Authors: Carol Cox
Tags: #Historical Mystery
© 2012 by Carol Cox
Published by Bethany House Publishers
11400 Hampshire Avenue South
Bloomington, Minnesota 55438
Bethany House Publishers is a division of
Baker Publishing Group, Grand Rapids, Michigan
Ebook edition created 2012
All rights reserved. No part of this publication may be reproduced, stored in a retrieval system, or transmitted in any form or by any means—for example, electronic, photocopy, recording—without the prior written permission of the publisher. The only exception is brief quotations in printed reviews.
Library of Congress Cataloging-in-Publication Data is on file at the Library of Congress, Washington, DC.
Unless otherwise identified Scripture quotations are from the King James Version of the Bible.
Scripture quotations identified NIV are from the Holy Bible, New International Version®. NIV®. Copyright © 1973, 1978, 1984, 2011 by Biblica, Inc.™ Used by permission of Zondervan. All rights reserved worldwide.
This is a work of fiction. Names, characters, incidents, and dialogues are products of the author’s imagination and are not to be construed as real. Any resemblance to actual events or persons, living or dead, is entirely coincidental.
Cover design by Jennifer Parker
Author represented by Books & Such Literary Agency
To Dave and Katie,
my constant sources of encouragement—
Your patience and support mean the world to me.
To Kevin, Samantha, Emmalee, and Madilyn—
You bring joy into my life in so many ways.
And to Fayly Cothern—
You may never know this side of heaven how much
your walk with Christ has influenced me . . .
and countless others.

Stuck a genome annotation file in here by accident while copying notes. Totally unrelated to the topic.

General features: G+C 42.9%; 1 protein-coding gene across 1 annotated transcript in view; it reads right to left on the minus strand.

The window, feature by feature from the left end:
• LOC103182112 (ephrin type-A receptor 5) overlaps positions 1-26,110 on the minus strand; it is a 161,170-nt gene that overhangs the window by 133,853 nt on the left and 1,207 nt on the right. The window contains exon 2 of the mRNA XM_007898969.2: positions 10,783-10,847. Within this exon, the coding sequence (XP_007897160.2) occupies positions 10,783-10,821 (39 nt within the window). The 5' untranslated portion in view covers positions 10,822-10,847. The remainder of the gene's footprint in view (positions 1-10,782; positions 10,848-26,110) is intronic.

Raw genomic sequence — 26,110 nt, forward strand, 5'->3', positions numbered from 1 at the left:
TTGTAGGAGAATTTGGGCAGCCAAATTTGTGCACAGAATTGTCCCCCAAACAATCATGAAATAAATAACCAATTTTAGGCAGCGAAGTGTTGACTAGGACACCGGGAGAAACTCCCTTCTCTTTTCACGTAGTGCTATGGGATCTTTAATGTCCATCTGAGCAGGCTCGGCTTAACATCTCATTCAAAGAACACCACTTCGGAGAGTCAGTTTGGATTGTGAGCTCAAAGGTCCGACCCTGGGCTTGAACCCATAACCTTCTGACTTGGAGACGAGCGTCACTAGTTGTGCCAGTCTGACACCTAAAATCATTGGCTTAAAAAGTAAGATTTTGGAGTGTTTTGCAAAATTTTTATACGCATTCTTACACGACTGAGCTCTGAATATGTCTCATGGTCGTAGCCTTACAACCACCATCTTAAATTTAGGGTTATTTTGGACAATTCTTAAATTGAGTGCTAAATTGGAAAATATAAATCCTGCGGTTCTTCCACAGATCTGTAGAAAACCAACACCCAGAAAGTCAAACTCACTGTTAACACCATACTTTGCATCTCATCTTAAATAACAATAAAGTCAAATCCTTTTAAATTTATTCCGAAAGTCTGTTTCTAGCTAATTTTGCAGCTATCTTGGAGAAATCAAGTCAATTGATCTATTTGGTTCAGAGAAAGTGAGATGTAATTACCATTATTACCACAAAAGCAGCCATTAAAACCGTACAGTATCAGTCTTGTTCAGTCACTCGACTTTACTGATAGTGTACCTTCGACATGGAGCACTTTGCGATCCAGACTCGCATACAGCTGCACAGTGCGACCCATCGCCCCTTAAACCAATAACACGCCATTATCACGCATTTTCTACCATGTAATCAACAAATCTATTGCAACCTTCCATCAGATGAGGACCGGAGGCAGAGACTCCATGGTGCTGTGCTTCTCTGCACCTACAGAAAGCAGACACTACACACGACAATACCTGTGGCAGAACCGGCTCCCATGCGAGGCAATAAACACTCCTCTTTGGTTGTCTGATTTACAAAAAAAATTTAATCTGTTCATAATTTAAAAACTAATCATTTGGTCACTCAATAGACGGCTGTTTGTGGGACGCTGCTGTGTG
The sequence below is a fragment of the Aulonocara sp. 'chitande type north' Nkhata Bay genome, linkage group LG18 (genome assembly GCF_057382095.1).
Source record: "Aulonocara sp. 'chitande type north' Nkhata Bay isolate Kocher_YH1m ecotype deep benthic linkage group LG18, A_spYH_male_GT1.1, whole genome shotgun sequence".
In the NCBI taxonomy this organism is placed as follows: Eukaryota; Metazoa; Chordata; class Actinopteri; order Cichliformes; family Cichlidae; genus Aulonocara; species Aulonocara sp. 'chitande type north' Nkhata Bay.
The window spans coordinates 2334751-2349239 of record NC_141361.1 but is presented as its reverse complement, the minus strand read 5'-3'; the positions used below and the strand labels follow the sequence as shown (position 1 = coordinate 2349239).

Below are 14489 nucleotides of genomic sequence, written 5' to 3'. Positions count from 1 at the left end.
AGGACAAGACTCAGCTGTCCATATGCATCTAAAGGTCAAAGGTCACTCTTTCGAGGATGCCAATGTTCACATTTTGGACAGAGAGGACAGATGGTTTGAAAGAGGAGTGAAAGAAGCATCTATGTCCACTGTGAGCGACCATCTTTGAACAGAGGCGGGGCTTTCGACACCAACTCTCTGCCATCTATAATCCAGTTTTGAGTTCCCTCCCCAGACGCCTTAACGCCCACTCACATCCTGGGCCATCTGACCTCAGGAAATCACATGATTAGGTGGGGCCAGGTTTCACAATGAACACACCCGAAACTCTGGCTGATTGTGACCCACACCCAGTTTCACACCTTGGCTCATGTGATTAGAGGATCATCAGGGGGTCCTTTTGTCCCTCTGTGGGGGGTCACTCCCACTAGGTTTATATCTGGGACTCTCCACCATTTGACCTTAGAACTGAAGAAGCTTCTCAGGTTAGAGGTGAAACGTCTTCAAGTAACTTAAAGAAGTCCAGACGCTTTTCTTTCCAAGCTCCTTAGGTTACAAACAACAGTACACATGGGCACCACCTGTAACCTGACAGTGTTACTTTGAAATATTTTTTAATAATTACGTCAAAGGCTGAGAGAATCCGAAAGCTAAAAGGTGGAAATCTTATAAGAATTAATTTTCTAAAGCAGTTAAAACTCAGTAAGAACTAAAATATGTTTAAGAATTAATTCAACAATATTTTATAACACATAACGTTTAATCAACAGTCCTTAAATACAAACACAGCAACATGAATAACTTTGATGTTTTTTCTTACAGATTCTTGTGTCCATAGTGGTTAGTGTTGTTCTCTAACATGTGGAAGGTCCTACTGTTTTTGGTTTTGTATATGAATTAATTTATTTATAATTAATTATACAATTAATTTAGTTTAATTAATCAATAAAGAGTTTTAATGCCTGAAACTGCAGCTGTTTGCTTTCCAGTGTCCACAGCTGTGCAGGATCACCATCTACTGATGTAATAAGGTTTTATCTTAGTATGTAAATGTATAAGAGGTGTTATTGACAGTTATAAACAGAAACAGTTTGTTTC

Your life is an example that speaks louder
Teach me your way, O Lord,
and I will walk in your truth;
give me an undivided heart,
that I may fear your name.
Psalm 86:11 (NIV)
happy dagger! This is thy sheath.”
Ellie Moore gripped her hands together as she mouthed the well-known line from the last act of Shakespeare’s
Romeo and Juliet
. The words floated out into the dark chasm beyond the edge of the footlights, and an expectant hush filled the theater, followed by a collective gasp at the moment she plunged her fists toward her abdomen and threw her head back with an agonized grimace.
“There rust, and let me die.” Ellie let her head fall to one side and held her pose, silent as the grave, while the Capulets and Montagues reconciled, and the prince delivered the final line.
Not until the roar of applause swept through the auditorium of Chicago’s Orpheum Theater did she stir again, ready for the curtain call. Ellie waited for the proper moment, then swept one foot behind her and sank into a low curtsey, spreading her arms wide. Her right hand brushed against the back of the red velvet curtain that screened her from the stage.
“Here now. Don’t you dare set that curtain to moving.”
Startled by the abrupt hiss behind her, Ellie jerked her head around and met the fierce gaze of Harold Stiller, the theater manager.
At the same moment, the actors began to file off the stage. Roland Lockwood, the troupe’s Montague, bumped against Ellie’s outstretched hand. Arms flailing wildly, Ellie floundered to regain her balance, but to no avail. With a muffled thump, she plopped into an ungainly heap on the wooden floor.
Burt Ragland, one of the stagehands, pushed past, his lip curled in obvious disdain. “That wouldn’t have happened if you spent your time tending to your own job instead of pretending you’re some kind of star.”
Ellie scrambled to her feet, brushing dust from the hem of her skirt and trying to ignore the snickers from the other stagehands who’d gathered nearby.
“At least I intend to make something of myself,” she snapped. “You’ll be stuck here long after I’m gone.” She lifted her chin when she heard the grunts of indignation from the group.
Ha! That rocked them back on their heels, all right. And good riddance.
Noting the cleaner area on the floor that marked the spot where she’d made her undignified landing, Ellie swiped at the back of her skirt. “I’ll think of you all, languishing here in this dusty hole, when I’m sipping tea in London.”